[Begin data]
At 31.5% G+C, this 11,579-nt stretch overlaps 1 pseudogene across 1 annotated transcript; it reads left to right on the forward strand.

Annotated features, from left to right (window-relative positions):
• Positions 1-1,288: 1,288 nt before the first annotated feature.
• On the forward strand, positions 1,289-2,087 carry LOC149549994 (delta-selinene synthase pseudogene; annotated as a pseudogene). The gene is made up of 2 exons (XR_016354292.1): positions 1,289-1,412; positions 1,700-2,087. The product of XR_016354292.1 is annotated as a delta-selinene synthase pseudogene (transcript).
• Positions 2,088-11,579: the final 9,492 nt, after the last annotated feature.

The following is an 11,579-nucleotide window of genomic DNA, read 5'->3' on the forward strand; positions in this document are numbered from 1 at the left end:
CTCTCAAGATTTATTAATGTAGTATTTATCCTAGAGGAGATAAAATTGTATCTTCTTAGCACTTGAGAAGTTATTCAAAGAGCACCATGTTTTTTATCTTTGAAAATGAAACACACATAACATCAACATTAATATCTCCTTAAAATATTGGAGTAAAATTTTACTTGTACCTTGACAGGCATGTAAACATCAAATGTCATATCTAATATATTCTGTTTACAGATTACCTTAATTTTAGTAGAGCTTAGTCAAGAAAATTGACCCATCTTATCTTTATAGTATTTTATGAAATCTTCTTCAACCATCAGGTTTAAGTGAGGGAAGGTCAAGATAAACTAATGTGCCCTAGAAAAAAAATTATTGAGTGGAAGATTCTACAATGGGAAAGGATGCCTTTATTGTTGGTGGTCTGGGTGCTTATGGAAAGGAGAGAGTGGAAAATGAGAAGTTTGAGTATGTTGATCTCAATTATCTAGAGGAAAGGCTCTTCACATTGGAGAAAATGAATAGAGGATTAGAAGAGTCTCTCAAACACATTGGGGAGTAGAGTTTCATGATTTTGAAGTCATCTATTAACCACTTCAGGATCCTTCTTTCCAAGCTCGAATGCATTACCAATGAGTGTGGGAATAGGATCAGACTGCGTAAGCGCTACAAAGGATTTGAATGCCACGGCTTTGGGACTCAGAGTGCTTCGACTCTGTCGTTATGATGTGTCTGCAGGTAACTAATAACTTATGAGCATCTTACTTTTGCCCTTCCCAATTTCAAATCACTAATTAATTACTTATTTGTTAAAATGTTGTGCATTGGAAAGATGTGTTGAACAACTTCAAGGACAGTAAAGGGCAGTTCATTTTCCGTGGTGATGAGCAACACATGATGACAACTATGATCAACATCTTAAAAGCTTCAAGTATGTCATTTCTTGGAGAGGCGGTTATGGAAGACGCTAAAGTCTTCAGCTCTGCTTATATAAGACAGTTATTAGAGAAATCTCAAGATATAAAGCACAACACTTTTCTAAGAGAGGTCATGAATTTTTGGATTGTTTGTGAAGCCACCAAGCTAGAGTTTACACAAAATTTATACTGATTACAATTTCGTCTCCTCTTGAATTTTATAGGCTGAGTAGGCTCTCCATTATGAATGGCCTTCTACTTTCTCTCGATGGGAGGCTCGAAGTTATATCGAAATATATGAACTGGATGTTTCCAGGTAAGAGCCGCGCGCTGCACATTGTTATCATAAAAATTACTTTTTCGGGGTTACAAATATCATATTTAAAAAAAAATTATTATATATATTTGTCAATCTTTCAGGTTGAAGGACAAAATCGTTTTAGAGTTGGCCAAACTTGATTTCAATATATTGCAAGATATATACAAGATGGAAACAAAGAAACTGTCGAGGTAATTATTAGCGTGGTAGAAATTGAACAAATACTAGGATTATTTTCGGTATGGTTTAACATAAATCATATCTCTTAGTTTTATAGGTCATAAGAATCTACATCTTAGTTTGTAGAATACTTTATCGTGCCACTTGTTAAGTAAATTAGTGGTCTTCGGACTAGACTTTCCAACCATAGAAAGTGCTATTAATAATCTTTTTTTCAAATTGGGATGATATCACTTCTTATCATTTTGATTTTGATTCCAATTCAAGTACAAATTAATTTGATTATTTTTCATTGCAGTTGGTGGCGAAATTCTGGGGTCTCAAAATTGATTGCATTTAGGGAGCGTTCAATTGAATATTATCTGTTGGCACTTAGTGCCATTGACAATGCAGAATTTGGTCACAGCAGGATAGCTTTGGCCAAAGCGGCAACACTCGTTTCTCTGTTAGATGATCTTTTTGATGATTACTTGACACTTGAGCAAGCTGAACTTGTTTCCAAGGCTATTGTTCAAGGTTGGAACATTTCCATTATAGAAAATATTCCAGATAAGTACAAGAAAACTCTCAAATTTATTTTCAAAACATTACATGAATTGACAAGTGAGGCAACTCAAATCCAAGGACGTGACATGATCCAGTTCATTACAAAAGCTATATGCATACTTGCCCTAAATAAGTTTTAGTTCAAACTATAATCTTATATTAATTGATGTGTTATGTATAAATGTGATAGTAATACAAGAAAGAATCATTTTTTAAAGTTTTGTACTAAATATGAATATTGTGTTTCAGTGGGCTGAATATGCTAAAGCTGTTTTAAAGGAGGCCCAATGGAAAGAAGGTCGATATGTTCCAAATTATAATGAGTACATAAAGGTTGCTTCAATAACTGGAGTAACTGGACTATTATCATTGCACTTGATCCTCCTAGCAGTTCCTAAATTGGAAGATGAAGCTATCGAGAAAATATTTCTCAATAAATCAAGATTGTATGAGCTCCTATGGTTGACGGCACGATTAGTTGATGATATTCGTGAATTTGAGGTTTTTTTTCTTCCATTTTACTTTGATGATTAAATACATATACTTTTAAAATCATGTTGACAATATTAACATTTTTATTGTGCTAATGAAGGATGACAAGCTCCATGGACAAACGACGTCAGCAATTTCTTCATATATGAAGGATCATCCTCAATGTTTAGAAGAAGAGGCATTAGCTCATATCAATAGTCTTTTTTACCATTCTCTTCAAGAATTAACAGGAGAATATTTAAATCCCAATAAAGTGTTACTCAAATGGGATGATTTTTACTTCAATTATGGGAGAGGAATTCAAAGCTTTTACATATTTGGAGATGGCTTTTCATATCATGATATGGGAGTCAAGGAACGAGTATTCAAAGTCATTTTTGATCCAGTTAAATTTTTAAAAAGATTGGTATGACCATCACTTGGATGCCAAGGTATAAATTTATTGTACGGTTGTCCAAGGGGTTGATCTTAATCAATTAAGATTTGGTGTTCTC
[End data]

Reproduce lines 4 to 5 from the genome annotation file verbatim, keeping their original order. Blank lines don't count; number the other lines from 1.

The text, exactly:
• On the forward strand, positions 1,289-2,087 carry LOC149549994 (delta-selinene synthase pseudogene; annotated as a pseudogene). The gene is made up of 2 exons (XR_016354292.1): positions 1,289-1,412; positions 1,700-2,087. The product of XR_016354292.1 is annotated as a delta-selinene synthase pseudogene (transcript).
• Positions 2,088-11,579: the final 9,492 nt, after the last annotated feature.